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Daniel J. Graeber

Daniel J. Graeber

Daniel Graeber is a writer and political analyst based in Michigan. His work on matters related to the geopolitical aspects of the global energy sector,…

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Does Democracy Cloud Libya's Oil Future?

Oil ports in eastern Libya had reopened by Monday, ending a weekend shutdown that coincided with the first democratic elections in a generation. NATO forces last year intervened in a civil war that ended with the death of long-time leader Moammar Gadhafi, opening the door for interim leaders to chart the path to democracy. Conflict in 2011 shut down virtually all of the country's oil production, though levels are moving closer to the pre-war output of around 1.6 million barrels per day. Without a coordinated national reconciliation effort, however, eastern claims at autonomy could undermine long-term prospects for Libya's oil future.

Libyan oil production before civil war erupted last year averaged 1.6 million bpd. By summer 2011, the International Energy Agency called on member states to release oil from their strategic petroleum reserves to offset liquidity concerns sparked by the Libyan war. In January, however, oil production was back above the 1 million bpd mark. By May, the IEA reported that Libyan oil production had reached 1.42 bpd.

In its annual outlook, the IEA said Libyan elections could cast a shadow over the international oil market.  Before the weekend election, armed gangs had ransacked election headquarters in the eastern city of Benghazi.  Pro-autonomy groups, meanwhile, had occupied the eastern ports of Brega, Es-Sider and Ras Lanuf, hitting crude oil exports to the tune of 300,000 bpd. Operations at Ras Lanuf were slow to emerge from war as it was, though state oil officials said that, by Monday, all three ports were back in service.  In terms of production, an official at the state-run National Oil Corp. said oil was "technically" back at the 1.6 million bpd mark.

Elections were the first in Libya in more than 40 years. Without the iron fist of Gadhafi, however, a unified Libya exists largely on paper. Though Iraq held elections in 2005, two years after the U.S.-led invasion toppled the regime of Saddam Hussein, internal rivalries still overshadow the country's crude oil ambitions. While production levels approaching 3 million bpd are pushing Iraq close to the top of OPEC, disputes between the central government and the regional Kurdish administration kept Exxon Mobil out of Iraq's latest international auction. Kurdish leaders, for their part, say oil companies wanting to work in Kirkuk, with an estimated 25 billion barrels of oil, need their permission, not Baghdad's.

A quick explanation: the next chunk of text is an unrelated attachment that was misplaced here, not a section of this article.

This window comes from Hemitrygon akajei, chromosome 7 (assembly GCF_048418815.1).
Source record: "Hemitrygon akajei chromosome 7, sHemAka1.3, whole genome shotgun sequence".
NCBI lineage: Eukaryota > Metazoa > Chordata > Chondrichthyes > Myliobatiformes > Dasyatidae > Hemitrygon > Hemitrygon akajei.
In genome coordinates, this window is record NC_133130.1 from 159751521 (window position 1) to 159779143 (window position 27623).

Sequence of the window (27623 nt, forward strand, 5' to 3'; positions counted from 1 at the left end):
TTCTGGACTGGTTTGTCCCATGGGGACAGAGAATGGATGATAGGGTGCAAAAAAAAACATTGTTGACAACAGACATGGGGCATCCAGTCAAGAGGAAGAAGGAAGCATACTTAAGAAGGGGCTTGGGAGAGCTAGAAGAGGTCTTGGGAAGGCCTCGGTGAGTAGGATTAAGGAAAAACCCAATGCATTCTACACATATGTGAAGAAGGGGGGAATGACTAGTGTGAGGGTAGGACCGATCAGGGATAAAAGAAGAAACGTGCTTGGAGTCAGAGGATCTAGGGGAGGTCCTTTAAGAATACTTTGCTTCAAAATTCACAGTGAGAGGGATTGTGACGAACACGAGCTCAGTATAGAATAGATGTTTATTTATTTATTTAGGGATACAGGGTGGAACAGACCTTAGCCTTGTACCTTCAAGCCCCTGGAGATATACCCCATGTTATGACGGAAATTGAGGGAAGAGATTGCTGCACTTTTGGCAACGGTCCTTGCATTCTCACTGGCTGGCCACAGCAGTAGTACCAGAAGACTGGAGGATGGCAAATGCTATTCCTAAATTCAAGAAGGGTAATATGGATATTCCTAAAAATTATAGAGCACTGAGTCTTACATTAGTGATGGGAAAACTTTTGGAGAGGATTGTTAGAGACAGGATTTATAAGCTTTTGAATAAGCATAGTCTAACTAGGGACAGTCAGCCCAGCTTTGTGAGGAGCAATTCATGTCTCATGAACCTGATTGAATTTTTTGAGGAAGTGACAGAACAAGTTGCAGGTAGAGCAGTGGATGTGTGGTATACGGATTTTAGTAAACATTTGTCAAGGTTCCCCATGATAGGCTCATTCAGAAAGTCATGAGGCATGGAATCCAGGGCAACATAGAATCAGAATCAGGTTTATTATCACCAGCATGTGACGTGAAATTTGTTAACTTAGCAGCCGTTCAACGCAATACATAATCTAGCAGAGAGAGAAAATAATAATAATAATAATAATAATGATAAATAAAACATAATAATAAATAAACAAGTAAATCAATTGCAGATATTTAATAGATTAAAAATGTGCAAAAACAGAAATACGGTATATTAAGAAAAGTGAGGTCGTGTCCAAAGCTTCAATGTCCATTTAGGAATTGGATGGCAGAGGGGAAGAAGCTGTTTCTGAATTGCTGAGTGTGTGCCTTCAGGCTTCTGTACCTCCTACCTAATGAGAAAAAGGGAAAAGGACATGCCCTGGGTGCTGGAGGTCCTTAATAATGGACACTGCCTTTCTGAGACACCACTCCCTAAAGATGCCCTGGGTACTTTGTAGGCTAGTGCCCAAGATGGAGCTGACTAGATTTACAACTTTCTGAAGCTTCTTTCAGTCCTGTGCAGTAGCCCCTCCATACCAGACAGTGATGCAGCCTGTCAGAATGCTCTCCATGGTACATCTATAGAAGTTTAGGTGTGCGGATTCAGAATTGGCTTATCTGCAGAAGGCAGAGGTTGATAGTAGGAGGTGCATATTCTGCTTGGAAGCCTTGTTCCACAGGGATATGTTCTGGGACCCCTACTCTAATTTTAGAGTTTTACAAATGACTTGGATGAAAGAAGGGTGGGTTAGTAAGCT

The same could be true for Libya. In April, protestors in the former rebel capital of Benghazi called for more transparency from a state oil company. Demonstrators said they were frustrated with how the interim government was spending money, highlighting the growing frustration among post-revolutionary youth in the Middle East. Those protests coincided with one of Libya's first international oil and natural gas expos since the Gadhafi era ended last year.

Ports were back in service in Libya by Monday. Oil markets last week reacted strongly to poor economic data from the United States and the lingering strike from offshore oil workers in Norway. Brent crude prices moved closer to the $100 mark in Monday trading on signs that Norway may be headed from a complete shutdown of oil production. Investors are keeping an eye on the lacklustre performance of the U.S. and Chinese economies, coupled with on-going concerns in the Eurozone. Those factors help keep oil prices relatively low. But over their shoulders, its issues like Libya, where 300,000 bpd can be cut off at a whim, that forecasters cast their cautious glance.

By. Daniel Graeber of Oilprice.com


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